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What Have You Fragged?

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NaH2O

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Jan 25, 2004
Messages
8,568
What have you fragged? Which corals have you found easy to frag, and which ones do you dread fragging? Also, share any tips or tricks that you've learned along the way to make the process easier....
 

MtnDewMan

Well-known member
Joined
Jun 27, 2003
Messages
2,290
Location
Mukilteo, WA
SPS mostly ...

Very easy to frag, take a wire cutter, small angled cutter, or sometimes larger angled cutter and snip off a piece. Then super glue it to a piece of rubble or to a rock within your tank and you are all set. Not much can be easier than that.

Xenia ...

Take some scissors, cut off a full head of xenia ... the meaty stuff left on the rock will regrow into another xenia colonly. Cut the head into four pieces. Then use some lacey material and rubberband it around the xenia onto a rock holding it in place with a rubber band. After 3 or 4 days the little piece will adhere to the rock and you can remove the lacey material ... has worked great for me in the past.
 

plumber_bob

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Joined
Jan 22, 2004
Messages
207
Location
Federal Way
Any leather take a sharp new razor blade and cut it in one slice "if possible" Dry the bottom of the leather with a rag, throw some super glue gel on it and attach to a rock or rubble.
 

Imaexpat2

Member
Joined
Oct 16, 2003
Messages
14
So far I have done Pavona, Bali Xenia, various Acro's, and Purple Frilly Gorgonians. Gorgonians have been the most time consuming and head aches but really pretty easy. Xenias I have just cat and used a lightly wrapped rubber band to hold them to a rock while they attach. Pavona and Acros have been the easiest and hassle free.
 

Curtswearing

Mantisfreak
Joined
Nov 20, 2003
Messages
2,203
Location
St. Louis, MO
anthelia, xenia, zoanthids, mushrooms, leather of all types (cabbage, spaghetti leathers, sarcophyton toadstools), acro's, monti's, etc.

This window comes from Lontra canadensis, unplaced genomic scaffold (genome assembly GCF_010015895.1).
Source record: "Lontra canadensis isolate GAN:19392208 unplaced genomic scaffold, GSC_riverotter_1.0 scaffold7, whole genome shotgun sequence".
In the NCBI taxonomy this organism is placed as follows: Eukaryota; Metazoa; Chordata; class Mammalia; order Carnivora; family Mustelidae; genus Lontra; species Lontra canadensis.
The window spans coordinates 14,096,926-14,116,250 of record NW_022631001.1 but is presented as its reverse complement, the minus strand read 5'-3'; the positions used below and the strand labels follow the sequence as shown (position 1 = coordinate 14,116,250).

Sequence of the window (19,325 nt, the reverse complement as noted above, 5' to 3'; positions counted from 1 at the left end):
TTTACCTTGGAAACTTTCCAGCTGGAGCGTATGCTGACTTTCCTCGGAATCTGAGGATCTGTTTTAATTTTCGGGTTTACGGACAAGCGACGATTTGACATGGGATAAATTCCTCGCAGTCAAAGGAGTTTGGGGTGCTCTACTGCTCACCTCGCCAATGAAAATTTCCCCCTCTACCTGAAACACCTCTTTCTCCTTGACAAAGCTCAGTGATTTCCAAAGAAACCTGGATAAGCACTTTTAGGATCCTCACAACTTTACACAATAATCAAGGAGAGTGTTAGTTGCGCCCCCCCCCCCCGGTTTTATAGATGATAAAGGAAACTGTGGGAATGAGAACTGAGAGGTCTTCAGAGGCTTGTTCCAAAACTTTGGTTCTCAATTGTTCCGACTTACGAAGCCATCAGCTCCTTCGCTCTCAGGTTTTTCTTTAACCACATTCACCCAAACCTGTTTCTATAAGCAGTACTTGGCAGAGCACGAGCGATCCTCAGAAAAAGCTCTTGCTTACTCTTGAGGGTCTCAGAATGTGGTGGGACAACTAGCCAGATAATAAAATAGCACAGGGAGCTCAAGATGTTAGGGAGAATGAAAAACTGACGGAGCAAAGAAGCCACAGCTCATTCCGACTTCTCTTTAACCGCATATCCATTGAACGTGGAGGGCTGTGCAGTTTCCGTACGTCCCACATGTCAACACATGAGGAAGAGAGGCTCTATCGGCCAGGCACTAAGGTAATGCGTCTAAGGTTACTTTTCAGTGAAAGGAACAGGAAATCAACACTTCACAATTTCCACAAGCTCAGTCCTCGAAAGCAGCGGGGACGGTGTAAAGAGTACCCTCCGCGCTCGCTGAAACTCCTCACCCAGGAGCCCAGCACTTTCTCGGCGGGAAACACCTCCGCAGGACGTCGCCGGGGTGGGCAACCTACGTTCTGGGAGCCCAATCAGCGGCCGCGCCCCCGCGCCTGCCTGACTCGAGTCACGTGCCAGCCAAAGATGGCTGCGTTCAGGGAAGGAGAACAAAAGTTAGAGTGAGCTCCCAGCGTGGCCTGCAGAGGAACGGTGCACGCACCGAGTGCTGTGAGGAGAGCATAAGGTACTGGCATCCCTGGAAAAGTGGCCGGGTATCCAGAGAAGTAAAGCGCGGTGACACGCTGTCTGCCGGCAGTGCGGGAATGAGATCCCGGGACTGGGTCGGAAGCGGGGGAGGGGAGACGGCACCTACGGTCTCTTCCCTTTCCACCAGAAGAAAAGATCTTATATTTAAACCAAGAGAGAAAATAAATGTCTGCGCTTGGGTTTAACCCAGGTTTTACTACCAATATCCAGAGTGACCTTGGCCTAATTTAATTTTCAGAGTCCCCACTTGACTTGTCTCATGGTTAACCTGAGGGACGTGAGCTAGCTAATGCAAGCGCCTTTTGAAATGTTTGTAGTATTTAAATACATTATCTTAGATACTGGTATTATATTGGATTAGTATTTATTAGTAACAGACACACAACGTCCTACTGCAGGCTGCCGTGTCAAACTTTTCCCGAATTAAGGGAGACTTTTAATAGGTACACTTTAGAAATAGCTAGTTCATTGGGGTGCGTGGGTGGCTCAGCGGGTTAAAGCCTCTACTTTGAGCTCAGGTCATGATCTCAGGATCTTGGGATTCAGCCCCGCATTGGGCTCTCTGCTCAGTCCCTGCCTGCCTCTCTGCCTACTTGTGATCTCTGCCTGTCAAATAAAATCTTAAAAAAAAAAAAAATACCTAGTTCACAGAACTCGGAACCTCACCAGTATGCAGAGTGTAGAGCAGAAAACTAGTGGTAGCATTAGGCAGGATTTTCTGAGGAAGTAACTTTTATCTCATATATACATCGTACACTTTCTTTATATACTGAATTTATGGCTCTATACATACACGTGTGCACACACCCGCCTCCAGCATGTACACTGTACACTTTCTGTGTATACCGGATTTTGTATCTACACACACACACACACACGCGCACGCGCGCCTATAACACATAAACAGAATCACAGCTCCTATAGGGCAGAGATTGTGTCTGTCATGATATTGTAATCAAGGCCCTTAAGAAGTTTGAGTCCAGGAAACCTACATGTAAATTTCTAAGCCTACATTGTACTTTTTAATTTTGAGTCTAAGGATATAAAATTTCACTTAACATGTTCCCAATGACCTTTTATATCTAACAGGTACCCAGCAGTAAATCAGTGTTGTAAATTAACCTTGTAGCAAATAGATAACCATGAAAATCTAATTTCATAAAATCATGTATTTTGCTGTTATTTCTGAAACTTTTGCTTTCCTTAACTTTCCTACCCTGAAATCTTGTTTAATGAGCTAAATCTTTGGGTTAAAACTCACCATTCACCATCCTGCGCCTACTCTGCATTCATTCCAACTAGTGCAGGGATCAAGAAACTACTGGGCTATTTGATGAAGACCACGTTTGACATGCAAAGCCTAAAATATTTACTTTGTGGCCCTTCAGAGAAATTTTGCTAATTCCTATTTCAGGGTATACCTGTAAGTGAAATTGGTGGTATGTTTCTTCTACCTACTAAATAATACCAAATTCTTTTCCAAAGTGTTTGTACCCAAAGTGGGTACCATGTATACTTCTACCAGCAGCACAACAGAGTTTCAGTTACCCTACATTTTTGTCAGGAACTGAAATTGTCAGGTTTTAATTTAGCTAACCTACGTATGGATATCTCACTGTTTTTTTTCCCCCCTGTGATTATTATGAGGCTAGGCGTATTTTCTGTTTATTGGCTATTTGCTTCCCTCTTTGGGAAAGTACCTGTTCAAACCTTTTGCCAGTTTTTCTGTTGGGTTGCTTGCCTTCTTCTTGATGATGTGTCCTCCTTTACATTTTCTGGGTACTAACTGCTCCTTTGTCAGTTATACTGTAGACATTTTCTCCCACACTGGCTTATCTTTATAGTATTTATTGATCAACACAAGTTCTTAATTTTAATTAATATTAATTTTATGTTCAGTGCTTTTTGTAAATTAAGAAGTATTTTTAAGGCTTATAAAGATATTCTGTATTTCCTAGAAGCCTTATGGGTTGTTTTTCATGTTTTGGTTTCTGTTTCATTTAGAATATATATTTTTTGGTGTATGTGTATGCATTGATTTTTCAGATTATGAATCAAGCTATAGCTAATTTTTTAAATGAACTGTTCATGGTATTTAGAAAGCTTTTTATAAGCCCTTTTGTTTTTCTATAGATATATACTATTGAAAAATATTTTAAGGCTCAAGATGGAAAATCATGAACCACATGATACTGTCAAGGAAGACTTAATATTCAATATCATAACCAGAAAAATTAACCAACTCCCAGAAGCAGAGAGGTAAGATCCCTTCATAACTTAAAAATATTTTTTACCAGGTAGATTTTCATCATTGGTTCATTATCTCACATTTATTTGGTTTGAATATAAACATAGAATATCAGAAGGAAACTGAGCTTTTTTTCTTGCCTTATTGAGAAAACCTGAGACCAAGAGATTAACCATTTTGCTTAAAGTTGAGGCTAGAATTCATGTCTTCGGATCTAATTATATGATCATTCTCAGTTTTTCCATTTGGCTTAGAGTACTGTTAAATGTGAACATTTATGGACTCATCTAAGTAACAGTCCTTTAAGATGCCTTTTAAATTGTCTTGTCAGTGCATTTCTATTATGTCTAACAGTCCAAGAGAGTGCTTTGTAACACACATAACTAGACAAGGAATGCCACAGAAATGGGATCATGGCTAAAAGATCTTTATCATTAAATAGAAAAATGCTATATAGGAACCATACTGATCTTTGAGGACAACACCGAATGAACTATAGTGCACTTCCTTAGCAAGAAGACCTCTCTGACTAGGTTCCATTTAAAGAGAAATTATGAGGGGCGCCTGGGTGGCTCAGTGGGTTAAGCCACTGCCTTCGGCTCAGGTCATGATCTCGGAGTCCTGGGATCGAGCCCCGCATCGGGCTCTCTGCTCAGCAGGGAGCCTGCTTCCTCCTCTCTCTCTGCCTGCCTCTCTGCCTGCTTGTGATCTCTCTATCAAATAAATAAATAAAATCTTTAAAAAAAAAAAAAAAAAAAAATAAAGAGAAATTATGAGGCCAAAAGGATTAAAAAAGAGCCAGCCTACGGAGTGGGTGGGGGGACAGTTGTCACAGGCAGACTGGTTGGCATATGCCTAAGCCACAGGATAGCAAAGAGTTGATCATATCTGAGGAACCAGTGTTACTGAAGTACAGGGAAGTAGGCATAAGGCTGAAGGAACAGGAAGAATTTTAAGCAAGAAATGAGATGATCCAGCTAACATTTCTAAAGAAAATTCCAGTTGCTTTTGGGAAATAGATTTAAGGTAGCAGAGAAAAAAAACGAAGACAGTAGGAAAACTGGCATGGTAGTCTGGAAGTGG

Great thread!!! I think everyone should continue posting their favorite way of fragging how they attached the frag. Are there any things to be careful of?

For instance, NEVER frag a leather in your tank. They feel like they are under attack and will put all sorts of nasties into your water which can be harmful to other tank mates.

Zoanthids have their own issues.
 

Johnny

Well-known member
Joined
Jan 26, 2004
Messages
51
Location
Meridian Mississippi
I have never really fragged anything. If I want a new xenia I just put a piece of rock near my xenia and next thing you know it has spread onto it. I keep the only one I have on the sand by itself so it will not spread to the main rocks in my tank and get out of control.
That is why I like this site, learning.
 

Alice

Well-known member
Joined
Jul 18, 2003
Messages
1,108
I've fragged about every type of coral there is I think, except for the solid base LPS. There are people who say it can be done but I was always too chicken. Plucka, plucka LOL Maybe Anthony Calfo can shed some light on that subject when I see his presentation in Seattle (sponsored by the PSAS, I might add!) later this month.

With big softies, I like to cut the pieces that I want to frag *almost* all the way off, let it heal up for a few days and then just cut it off at the base. They seem to do better and attach faster.